“Hot rod style” invokes speed, flash, and raw power. Under bright lights or into the negative space of a darkened stretch of highway, the elements of the style begin with the functional beauty of a dry lakes racer and culminate in the finessed sheet metal and deep hues of a meticulously crafted custom. In between the two extremes lie thousands of variations on the theme.
It begins with stance. The true hot rod stance began with the need for speed on the dry lakes of Southern California. The tall rear tires in conjunction with smaller front tires (and dropped front axles) lowered the nose. This forward “rake” defines hot rod. These elements conspire to give a hot rod the feeling of motion at a standstill.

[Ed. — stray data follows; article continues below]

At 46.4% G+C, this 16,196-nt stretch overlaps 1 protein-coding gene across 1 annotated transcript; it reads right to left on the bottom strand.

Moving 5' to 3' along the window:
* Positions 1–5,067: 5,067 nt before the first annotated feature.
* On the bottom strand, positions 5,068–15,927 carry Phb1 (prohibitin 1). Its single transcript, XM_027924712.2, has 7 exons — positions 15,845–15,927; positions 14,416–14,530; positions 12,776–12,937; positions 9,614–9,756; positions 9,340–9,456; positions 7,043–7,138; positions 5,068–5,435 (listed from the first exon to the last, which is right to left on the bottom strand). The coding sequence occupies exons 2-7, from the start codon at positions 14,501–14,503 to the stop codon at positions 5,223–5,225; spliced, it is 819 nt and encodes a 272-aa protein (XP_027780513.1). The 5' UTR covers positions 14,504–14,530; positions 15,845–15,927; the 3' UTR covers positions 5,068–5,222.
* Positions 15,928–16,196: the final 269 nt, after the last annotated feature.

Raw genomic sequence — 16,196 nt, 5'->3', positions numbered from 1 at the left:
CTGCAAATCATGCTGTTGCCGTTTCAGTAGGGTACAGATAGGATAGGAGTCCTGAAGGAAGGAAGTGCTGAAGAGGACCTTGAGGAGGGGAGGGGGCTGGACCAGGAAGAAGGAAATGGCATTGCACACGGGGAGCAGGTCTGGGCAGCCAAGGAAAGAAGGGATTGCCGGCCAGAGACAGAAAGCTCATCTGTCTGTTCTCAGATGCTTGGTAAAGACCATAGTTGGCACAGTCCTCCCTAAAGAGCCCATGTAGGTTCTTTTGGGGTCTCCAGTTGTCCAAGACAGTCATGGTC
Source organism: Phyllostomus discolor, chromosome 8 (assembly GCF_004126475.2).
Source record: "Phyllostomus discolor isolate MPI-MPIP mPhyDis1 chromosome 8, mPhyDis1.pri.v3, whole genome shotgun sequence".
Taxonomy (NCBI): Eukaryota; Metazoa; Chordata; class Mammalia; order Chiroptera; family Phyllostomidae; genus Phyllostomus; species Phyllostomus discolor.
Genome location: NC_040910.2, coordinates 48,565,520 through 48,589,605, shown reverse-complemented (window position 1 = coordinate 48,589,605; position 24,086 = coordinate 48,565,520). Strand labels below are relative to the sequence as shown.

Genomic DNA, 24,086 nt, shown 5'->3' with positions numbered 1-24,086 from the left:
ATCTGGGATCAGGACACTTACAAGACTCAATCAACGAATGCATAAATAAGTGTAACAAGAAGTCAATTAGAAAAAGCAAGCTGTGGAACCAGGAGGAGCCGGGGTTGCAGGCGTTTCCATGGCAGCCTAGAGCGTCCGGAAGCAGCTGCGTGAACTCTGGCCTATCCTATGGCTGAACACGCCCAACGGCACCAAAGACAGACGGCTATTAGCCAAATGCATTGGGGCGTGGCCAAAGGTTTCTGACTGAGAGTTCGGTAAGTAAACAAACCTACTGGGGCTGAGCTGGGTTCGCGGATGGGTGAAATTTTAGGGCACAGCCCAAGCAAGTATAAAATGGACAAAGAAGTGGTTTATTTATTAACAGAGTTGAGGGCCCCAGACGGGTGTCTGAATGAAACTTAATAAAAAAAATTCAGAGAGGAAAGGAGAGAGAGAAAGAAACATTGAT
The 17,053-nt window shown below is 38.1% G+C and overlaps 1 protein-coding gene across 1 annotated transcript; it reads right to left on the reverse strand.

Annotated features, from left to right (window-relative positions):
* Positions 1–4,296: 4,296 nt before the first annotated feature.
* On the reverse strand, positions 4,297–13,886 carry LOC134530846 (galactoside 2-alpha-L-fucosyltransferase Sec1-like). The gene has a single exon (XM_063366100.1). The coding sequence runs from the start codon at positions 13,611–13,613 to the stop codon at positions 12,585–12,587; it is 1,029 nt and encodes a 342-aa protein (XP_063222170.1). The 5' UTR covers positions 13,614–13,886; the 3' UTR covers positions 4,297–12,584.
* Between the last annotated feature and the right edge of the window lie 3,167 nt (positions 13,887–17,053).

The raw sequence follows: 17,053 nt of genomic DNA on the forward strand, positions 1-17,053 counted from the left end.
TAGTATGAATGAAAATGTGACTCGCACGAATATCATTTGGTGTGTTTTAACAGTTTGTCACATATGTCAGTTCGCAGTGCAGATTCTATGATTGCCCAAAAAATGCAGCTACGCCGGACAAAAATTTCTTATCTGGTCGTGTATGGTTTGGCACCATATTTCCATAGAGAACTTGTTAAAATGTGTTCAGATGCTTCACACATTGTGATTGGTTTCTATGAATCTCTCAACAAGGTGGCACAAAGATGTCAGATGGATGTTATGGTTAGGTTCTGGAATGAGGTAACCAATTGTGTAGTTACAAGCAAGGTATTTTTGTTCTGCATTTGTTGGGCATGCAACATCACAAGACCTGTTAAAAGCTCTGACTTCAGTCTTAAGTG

To further this feeling of motion, paint schemes borrowed from the fighter planes of World War One and World War Two became part of the look. Flames raging from the nose and cowl give a literal interpretation of power and speed. Scallops, in contrast to body color, make a car appear to be exploding through color. Both accents became definitive style elements of hot rods as well as customs.